“Wooden Shoe Rather Be Dutch?” Sigh. Bumper sticker humor aside, the Subaru Legacy had 140k miles on the clock and a well-maintained powertrain (records in the glovebox). The hardback book about Abraham Lincoln under the driver’s seat gave me hope that the owner was equally conservative with his driving. After a bit of tire kicking, I slowly concluded that the old girl had plenty of life left. Fortunately, the kicked-in driver’s door and smelly interior made the other dealers turn-up their nose when the Subie went across the block. For $500, the Legacy became mine… all mine. BWAHAHAHHA!!!!
Welcome to the wonderful world of the $500 car.
From public auctions to impound lots to private sales and eBay, they’re there for the taking. We’re talking old Fords that hardly ever fail, to mondo mileage minivans with the interiors to match. The cost of today’s ‘affordable’ commuter has rapidly sunk to the point where it’s nearly equal to the price of a new scooter. Even better, as the old saying goes, “They ain’t building em’ like they used too.” They’re building them better.
Thanks to huge advances in mechanical engineering, materials and manufacturing, the average vehicle has a remarkable ability to sustain itself well in six figures on the clock and double decades on the calendar– given the right owner and proper maintenance.
In my daily work as an auto auctioneer, I see the results of this every day: old Camrys old enough to drink in all fifty states that run as well as a twenty-year-old sewing machine; old Volvo wagons that you can’t kill with a stick, SUVs built for durability instead of bling that can still climb every mountain, conventional family sedans that have watched an entire generation grow up and head off to college, ready for grandchild duty.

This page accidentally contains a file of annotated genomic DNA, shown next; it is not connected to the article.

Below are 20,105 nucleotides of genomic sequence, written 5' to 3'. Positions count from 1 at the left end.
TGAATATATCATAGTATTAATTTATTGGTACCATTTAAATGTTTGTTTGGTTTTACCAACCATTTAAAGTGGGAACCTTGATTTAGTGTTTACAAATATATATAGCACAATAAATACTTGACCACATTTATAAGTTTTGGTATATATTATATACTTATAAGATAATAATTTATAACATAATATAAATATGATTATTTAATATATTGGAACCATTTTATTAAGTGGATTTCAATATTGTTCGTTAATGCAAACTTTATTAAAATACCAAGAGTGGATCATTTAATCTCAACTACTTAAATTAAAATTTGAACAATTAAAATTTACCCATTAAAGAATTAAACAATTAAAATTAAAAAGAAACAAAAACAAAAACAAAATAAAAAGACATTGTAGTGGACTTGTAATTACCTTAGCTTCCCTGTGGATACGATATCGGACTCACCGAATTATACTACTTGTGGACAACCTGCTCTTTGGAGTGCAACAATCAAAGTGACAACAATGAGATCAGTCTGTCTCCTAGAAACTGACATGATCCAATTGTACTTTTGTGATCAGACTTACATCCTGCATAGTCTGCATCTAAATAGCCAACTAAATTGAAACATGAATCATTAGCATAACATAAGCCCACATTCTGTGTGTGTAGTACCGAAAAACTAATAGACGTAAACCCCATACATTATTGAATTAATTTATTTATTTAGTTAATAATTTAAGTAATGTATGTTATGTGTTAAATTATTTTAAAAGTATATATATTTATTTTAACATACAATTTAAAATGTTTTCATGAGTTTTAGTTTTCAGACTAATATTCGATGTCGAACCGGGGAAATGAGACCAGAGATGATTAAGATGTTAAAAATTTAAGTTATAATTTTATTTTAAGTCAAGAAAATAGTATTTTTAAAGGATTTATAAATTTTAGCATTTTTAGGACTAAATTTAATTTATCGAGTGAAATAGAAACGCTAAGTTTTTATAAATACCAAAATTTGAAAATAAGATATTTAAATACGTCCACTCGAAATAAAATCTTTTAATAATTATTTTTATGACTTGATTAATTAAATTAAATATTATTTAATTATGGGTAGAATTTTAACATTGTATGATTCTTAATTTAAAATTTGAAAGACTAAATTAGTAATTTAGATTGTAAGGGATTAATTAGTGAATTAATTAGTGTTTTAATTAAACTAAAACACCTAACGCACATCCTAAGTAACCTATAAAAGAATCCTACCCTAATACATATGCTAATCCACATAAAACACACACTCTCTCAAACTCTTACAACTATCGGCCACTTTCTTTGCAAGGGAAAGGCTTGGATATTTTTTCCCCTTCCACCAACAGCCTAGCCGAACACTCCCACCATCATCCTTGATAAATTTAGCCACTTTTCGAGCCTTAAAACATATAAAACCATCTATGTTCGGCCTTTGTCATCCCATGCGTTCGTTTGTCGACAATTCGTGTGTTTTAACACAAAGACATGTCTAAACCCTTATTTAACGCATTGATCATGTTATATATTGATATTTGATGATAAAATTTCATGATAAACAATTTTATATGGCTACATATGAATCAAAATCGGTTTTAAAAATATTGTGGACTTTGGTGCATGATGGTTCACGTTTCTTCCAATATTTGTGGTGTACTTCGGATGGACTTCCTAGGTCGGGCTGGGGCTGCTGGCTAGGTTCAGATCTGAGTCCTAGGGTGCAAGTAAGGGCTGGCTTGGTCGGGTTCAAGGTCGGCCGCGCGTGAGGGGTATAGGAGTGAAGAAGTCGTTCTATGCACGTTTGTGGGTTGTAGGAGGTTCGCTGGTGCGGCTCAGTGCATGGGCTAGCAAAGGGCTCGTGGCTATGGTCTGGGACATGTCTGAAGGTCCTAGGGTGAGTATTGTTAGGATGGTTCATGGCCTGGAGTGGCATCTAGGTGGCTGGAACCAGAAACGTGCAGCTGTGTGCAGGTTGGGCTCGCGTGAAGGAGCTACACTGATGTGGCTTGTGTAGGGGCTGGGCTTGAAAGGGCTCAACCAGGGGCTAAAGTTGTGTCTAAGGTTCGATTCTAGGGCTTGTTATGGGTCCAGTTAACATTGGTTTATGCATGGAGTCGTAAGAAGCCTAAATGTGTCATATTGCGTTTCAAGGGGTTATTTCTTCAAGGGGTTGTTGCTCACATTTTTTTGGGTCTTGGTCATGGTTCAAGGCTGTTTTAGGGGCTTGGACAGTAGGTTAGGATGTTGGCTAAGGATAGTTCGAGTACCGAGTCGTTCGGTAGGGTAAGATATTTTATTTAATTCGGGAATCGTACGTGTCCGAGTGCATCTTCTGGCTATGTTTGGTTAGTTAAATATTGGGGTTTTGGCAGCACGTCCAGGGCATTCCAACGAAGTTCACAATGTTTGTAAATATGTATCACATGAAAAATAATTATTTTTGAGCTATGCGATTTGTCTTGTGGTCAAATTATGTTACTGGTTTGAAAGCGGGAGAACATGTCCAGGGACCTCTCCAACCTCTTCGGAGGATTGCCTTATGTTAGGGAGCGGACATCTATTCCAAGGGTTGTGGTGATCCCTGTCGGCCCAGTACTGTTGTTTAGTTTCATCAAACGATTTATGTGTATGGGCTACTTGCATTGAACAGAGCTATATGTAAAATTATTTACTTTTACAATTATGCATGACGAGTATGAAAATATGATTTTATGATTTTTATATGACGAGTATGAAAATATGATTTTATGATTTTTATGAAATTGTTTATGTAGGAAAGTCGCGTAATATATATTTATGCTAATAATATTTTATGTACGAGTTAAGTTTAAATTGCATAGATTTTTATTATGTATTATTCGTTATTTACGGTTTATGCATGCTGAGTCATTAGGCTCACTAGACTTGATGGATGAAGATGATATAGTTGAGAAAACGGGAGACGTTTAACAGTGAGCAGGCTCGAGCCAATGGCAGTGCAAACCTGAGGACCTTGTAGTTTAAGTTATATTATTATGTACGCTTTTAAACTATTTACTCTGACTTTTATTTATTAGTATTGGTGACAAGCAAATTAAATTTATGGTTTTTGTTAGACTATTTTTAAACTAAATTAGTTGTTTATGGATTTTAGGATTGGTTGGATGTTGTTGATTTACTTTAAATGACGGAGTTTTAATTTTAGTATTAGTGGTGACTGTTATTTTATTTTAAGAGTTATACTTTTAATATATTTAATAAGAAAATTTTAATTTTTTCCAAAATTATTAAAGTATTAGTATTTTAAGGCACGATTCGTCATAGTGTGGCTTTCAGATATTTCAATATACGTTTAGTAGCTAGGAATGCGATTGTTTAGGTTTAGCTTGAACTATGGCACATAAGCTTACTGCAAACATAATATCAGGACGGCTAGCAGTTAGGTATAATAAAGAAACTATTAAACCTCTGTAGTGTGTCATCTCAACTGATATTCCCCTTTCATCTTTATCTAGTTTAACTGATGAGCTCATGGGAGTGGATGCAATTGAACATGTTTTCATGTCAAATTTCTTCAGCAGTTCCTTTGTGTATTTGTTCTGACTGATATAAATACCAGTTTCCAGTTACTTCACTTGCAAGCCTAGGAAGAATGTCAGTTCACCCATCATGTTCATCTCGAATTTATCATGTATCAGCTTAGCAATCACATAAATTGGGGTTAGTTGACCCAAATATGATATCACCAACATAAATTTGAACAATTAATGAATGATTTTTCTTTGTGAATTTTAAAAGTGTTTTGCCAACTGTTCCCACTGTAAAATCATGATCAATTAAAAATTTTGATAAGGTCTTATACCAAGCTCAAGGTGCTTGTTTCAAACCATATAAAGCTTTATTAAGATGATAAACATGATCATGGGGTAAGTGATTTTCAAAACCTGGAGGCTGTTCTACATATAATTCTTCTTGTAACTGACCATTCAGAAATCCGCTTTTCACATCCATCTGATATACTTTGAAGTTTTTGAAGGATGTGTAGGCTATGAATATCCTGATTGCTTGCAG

For a true indication of the average car’s added endurance, look no further than Canada. Our neighbors in the Great White North recently reported that the number of 15-year-old vehicles on their roads had skyrocketed from just 800k in 1990 to 2.8m today. They’re not hanging onto to their vehicles longer because they’re poor. They’re doing it because they can. And the money saved is phenomenal. But the $500 car? How can that be a good deal?
First of all, understand this: the $500 car always has something wrong with it. Examples: the Subaru had a foul odor and a severely dented door. A $100 door and a $50 detail brought it back to its rightful glory. A 1989 Toyota Camry and a 1993 Eagle Vision I bought for $500 apiece needed nothing more than a $190 paint job (called a “scuff and shoot”). Two 1989 Volvo 240 Wagons, a 1988 Isuzu Trooper and a 1991 Ford Explorer Sport needed… well… nothing actually. They were just unpopular and ‘old’. Finally, a 1977 Mercedes 350SE bought for $250 needed a/c, new tires, and an alignment.
That old Merc was a freakish, right place/right time deal. But all the others had dozens of eyes on them and nary an interested buyer in sight. But why did all these sell so cheaply? Most car shoppers (and dealers) judge a book by its cover. Fashion rules. A damaged door or other body panel, peeling paint or lack of functional air conditioning stops most buyers in their tracks.
In time though, most folks pretty much just treat their cars as appliances. If it breaks a little bit, but it still works, they figure why bother even fixing it? Car buyers prefer to trade-in or sell their problems instead of fixing them, predominantly because they believe the repair cost is simply too much to bear.
That’s where the challenge and opportunity lies. Paint is cheap, parts at the local recycling yard (check car-part.com) or parts store are a fraction of dealer prices, and the time spent calling a few shops to get a direct quote for the labor on a specific repair costs you absolutely nothing. Enthusiast sites for specific cars are great at telling you the weak spots of any particular model, and what to look for during the test drive. Again this costs nothing but time and the willingness to learn.
For those of us who buy for the long haul, or just want a good cheap car to play with for a while, my advice is to look at the ‘scratch and dent’ side of the market. There are a lot of cheap old cars out there that had owners who did the maintenance, but not the cosmetics or the seemingly big repair. A little homework and a good independent mechanic can truly give you a ‘keeper’. It will also stave off the five figured financial scourges of depreciation, higher ad valorem taxes, and insurance while keeping your car hobby affordable and fun.